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I spoke with a young woman recently who is working on her application to medical school. She had the same excitement and nervousness regarding the application process that I had when I began my journey into medicine. Unfortunately, I was disheartened to find out that she had spoken to many physicians who had tried to talk her out of going to medical school and pursuing her dream of becoming a physician. 

I chuckled with her saying I had experienced the same thing. Unfortunately, she was even starting to question her desire to be a physician.

What happened to our field? Why are those of us in practice frequently found telling prospective students not to join our path and seek another one with better pay, better work-life balance, and more appreciation? 

Are there frustrations with the health care system, insurance, and electronic health records? Yes. 

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Do we work long hours with minimal acknowledgment of our dedication? Yes. 

Do our years of study and practice get dismissed for the more vaunted Dr. Google? Yes. 

Do we sometimes forget why we even became a doctor? Yes. 

Do we also have the privilege to help patients through some of the most exciting as well as difficult times in their lives? Yes.

I find it an honor to be a physician. Do I deal with all the above concerns mentioned? Yes. 

However, when a patient says thank you for my support during a difficult diagnosis, or I see the tears of joy on the face of a new mom as I hand her her baby for the first time, I remember why I became a doctor. We as a profession must not forget the reasons we chose to pursue medicine. We all have stories that we so excitedly told during medical school and residency interviews saying why we should be chosen. Maybe we should write those stories down and bring them out every time we feel beaten down by the pressures of practice. Maybe we should think about those stories when a young man or woman approaches us about becoming a physician.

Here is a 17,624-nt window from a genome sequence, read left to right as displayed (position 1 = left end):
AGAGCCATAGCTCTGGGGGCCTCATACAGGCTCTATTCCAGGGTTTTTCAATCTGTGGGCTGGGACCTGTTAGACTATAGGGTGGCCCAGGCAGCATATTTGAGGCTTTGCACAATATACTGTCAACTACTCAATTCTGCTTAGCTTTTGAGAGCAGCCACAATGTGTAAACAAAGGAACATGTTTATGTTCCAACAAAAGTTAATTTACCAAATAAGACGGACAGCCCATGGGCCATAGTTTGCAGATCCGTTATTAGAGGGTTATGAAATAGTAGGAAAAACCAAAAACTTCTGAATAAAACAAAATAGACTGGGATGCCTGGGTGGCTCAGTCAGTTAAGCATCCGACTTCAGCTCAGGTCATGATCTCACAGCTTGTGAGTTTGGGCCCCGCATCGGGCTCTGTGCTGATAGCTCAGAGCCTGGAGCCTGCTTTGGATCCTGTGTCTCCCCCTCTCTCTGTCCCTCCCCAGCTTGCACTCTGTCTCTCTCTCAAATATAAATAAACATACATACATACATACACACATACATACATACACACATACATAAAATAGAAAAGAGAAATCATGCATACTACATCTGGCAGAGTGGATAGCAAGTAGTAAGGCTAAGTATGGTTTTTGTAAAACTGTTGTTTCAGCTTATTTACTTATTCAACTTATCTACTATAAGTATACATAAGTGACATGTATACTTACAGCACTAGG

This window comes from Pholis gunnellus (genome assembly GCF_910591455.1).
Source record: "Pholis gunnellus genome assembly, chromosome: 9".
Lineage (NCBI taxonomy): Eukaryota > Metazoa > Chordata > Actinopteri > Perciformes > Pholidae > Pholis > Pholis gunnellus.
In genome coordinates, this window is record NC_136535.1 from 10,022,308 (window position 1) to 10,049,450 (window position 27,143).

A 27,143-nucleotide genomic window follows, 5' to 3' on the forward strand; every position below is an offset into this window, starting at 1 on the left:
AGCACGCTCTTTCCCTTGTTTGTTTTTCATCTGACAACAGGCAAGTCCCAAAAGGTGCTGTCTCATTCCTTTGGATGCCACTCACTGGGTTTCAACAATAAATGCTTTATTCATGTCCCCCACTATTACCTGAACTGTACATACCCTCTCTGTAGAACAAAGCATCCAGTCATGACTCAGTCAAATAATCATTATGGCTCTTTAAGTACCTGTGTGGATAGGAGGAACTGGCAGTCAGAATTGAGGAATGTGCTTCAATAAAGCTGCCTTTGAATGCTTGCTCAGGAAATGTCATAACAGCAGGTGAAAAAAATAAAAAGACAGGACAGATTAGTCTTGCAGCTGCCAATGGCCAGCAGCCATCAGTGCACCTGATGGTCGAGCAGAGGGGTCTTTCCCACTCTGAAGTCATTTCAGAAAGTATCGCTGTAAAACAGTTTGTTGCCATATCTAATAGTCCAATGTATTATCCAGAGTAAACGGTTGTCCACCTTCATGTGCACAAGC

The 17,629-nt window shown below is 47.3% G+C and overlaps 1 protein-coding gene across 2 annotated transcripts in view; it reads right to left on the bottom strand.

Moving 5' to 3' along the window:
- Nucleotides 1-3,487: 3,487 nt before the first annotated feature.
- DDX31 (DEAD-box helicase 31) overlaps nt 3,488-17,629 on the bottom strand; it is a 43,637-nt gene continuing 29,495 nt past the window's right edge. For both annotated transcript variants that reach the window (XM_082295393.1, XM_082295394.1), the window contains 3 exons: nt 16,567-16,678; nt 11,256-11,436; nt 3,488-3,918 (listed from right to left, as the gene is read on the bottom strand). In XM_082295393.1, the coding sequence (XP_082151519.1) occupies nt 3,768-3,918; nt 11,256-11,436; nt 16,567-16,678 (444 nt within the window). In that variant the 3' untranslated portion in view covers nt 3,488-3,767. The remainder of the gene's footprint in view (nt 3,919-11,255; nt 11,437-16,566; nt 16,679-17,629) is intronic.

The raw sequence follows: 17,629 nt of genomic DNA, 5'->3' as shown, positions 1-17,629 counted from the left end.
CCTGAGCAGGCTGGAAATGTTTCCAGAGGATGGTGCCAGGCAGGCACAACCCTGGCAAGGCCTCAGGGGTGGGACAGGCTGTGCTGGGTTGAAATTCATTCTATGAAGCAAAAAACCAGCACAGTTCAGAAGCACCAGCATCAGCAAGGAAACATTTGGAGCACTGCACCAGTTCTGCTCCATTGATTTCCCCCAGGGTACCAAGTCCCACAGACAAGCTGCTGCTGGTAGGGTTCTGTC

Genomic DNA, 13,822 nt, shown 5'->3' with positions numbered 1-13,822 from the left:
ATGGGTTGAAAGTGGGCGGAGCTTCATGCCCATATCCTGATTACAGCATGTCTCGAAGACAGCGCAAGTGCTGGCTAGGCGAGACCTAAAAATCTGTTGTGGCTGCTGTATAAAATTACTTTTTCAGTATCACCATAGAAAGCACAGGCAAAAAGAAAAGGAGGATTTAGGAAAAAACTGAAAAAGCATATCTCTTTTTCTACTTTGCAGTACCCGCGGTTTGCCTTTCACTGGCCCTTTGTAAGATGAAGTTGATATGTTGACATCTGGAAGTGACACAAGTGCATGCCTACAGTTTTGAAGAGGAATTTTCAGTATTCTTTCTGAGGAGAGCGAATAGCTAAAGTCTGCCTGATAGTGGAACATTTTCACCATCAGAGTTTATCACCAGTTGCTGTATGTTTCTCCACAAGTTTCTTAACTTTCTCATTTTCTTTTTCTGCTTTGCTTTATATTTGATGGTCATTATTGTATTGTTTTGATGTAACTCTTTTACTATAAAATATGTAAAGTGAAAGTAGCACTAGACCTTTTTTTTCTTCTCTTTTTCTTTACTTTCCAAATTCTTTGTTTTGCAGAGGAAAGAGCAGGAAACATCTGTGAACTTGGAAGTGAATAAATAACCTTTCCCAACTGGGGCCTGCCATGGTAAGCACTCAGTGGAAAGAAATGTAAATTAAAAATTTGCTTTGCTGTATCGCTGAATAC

Do I have an answer for all the problems in medicine? No. However, I try to be present and speak up for us as physicians when it is needed. I implore my fellow physicians to join in the advocacy efforts to make change in the field of medicine such that we leave the field better than what we have encountered. Let’s make this a field that we would be happy to have young people join. 

I choose to support and to help bring up the people who come after me. Try to remember the feeling you had the first time you put on a white coat or the first time someone called you doctor. I ask you to remember why you became a physician and try not to quash the dreams of those who want to join you. Otherwise, we may one day be wondering, who will be our future? Let’s not push those eager prospective medical students away. Rather, let’s guide them into the wonderful field of medicine, so that they too will understand the privilege of being called doctor. 

Shanna Combs, MD, is an obstetrician-gynecologist in Fort Worth and a member of the TMA Leadership College Class of 2018.

 

MIPS is Dead, MIPS is Dead; Well, Not Quite

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By Asa Lockhart, MD

On Jan. 11, 2018 the Medicare Payment Advisory Commission (MedPAC) voted 14 to 2 to replace MIPS with the Voluntary Value Program (VVP). So who is MedPAC, why would they make such a recommendation, what could go wrong, what is the impact of their recommendations, and when is MIPS gone? 

Oh, and why we would want the VVP? Important questions to answer before you pull up your MIPS folder on your computer, hit “Delete All,” smile, and think “Good riddance.” 

So what and who is MedPAC? 

lockhart for blogFrom that hallowed resource Wikipedia: “The Medicare Payment Advisory Commission is an independent US federal body. MedPAC was established by the Balanced Budget Act of 1997. The Commission's 17 members bring diverse expertise in the financing and delivery of health care services. Commissioners are appointed to three-year terms by the Comptroller General of the United States and serve part-time. Its primary role is to advise the US Congress on issues affecting the administration of the Medicare program. Specifically, the commission's mandate is to advise the US Congress on payments to private health plans participating in Medicare and health providers serving Medicare beneficiaries. MedPAC is also relied on by Medicare administrators and policy makers to evaluate beneficiary's access to care and the quality of care received. MedPAC's mandate is broad enough that it can also evaluate other issues affecting Medicare.”